Integrity Fuels Fraud Fighter's Mission


Elenore Cox, CFE, CPA
Senior Manager-Fraud and Investigations
NBN Co Limited

Elenore Cox, CFE, CPA, has always been focused on doing what is right for society as a whole. After working on an emotional case involving retirees who fell victim to fraud, she found a home for that passion to do right by heading up fraud detection in Australia’s largest communications infrastructure project, the National Broadband Network (NBN). “I wanted to be able to work on such a large project which is extremely beneficial to Australians and future generations,” she said.

How did you become passionate about fighting fraud?
I believe in integrity and doing the right thing all the time, even when no one is watching. I believe the people who make a conscious decision not to act with integrity and choose to commit fraud, or take part in corrupt activities when no one is watching, should be detected, investigated and (where proven and appropriate) prosecuted as a result. It is in the interests of individuals, organizations and the wider population. My passion stemmed from the underlying principle of doing the right thing, and I’m keen to ensure we prevent and minimize the risk of fraud and corruption.

What is a memorable case or project that you have worked on; one that made you feel especially proud?  
In a prior role, I worked on a case which was in the media that not only affected the client, but third parties to the organization — namely retirees. They had invested significant amounts of lifetime savings into investments, superannuation and insurance products/plans through a financial planner who was employed by a subsidiary of a large banking corporation.

The financial planner had more than 1,000 clients and defrauded approximately 60 percent, amounting to around $5.7 million over the course of 10 years.

While CFEs need to remain independent, calm and neutral, this case really pushed me to my limits as peoples’ livelihoods and their lifetime of hard work in savings was deceitfully taken from them with the promise of security, gains or, at a minimum, peace of mind (i.e. the insurance component). This was one of the cases that created the hashtag #trustisnotacontrol which I frequently quote.

What activities or hobbies do you like to do outside of work? 
Some of my colleagues say that I am so passionate about my job that it’s also my hobby! I think that it’s a pretty good situation to be in; to be doing something I love day to day is priceless. They say, “If you do what you love, you’ll never work a day in your life.”

In all seriousness, though, I love to travel and explore. I love spending time with my family and friends, am passionate about music, namely guitar and saxophone, and I like to play and watch sports and be out and about.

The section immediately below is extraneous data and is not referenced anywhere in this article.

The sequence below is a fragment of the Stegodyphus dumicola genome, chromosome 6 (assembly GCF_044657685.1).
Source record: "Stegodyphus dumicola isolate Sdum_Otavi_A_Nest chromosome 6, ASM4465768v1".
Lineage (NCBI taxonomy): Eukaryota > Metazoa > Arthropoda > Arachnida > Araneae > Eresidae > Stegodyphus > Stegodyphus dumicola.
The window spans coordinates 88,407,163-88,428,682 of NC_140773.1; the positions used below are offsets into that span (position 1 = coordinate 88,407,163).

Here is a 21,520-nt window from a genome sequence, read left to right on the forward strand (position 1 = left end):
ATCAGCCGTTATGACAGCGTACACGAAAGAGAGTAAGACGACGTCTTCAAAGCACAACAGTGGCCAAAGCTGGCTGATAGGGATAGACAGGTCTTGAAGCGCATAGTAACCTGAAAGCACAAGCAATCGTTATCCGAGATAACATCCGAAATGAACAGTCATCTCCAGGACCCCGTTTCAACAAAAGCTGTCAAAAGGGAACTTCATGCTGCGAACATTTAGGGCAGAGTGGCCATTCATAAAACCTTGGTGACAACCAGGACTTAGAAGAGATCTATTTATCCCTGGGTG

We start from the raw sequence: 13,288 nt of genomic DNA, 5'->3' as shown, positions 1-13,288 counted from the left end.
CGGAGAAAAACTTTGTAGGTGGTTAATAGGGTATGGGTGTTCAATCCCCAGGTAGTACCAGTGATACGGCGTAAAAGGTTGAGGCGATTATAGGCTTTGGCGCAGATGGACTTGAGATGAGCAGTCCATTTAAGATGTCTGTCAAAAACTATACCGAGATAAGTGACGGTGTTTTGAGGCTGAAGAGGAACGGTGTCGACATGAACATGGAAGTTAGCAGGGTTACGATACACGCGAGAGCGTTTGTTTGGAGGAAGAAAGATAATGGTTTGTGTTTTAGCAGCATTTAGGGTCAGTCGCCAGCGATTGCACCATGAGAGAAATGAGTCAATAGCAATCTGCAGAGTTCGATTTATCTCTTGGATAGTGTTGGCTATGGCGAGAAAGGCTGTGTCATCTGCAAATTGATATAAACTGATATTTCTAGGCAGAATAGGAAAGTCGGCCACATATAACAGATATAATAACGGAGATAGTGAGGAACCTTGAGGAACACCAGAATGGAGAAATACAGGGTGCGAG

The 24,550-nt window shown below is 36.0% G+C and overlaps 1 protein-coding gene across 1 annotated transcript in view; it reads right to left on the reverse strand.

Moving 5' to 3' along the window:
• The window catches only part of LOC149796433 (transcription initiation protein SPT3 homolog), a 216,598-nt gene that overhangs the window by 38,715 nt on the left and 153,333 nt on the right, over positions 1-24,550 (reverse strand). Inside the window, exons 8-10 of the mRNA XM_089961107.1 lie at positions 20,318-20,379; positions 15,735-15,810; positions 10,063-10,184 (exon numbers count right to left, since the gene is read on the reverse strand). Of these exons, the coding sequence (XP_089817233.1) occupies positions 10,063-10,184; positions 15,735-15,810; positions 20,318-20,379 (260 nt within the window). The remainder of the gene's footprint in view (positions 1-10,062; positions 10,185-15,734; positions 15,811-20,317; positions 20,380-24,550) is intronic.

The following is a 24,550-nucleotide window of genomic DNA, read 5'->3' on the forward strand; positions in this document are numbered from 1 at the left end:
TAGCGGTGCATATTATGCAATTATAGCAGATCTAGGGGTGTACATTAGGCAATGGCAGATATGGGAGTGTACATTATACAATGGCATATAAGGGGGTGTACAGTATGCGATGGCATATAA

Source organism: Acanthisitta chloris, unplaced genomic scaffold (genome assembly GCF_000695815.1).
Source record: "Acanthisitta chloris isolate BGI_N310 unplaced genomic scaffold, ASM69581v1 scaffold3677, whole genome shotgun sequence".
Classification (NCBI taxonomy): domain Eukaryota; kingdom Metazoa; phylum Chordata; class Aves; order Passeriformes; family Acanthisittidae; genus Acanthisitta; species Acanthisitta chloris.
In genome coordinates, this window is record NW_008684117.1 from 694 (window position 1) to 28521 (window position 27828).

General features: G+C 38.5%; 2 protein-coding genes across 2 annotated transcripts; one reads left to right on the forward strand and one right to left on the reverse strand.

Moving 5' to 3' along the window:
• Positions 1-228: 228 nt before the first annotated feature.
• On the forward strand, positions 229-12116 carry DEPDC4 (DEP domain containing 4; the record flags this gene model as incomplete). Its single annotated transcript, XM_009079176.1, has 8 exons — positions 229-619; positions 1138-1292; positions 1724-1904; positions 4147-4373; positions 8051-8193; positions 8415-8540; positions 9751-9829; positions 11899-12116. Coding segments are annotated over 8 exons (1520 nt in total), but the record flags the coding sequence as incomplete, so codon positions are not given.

Read Elenore's full profile in the ACFE Career Center on

Talking to My 4-Year-Old About Wells Fargo


Mandy Moody, CFE
ACFE Content Manager

“Mom, what is the guy’s name again who stole all of the money?” This question from my 4-year-old was yet another reminder to me that I need to be careful what I talk about in front of her. She is pretty much the opposite of my husband; she listens to everything.

Two days ago when the news broke that Wells Fargo CEO John Stumpf was resigning, I was in the car with her on our way home from her preschool. She overheard me call my co-worker to tell her that he was stepping down and to tweet something on our Twitter account. She could hear the excitement in my voice; excitement from knowing that someone was being held somewhat accountable for the millions of dollars taken and numerous fake accounts created over the past 10+ years. She asked me what happened and I told her that someone had stolen a lot money from people and that he was going to leave his job because he was in trouble.

“Is he a bad guy?” she asked.

“Well, he did something bad, and now he has to say he is sorry and stop what he is doing,” I said. That was the best I could come up with after an eight-hour workday.

“But, we are good guys, right, Mom?”

“Yeah, we are the good guys,” I told her.

So, flash forward 24 hours and she wants to talk about John Stumpf again on our way home from school. Honestly, I think she just likes saying his name. I reminded her of the story again and this time I told her that I get to work with people every day who try very hard to keep people like John Stumpf from stealing money. I told her that I love meeting these people and helping them stop anyone who wants to take something that isn’t theirs.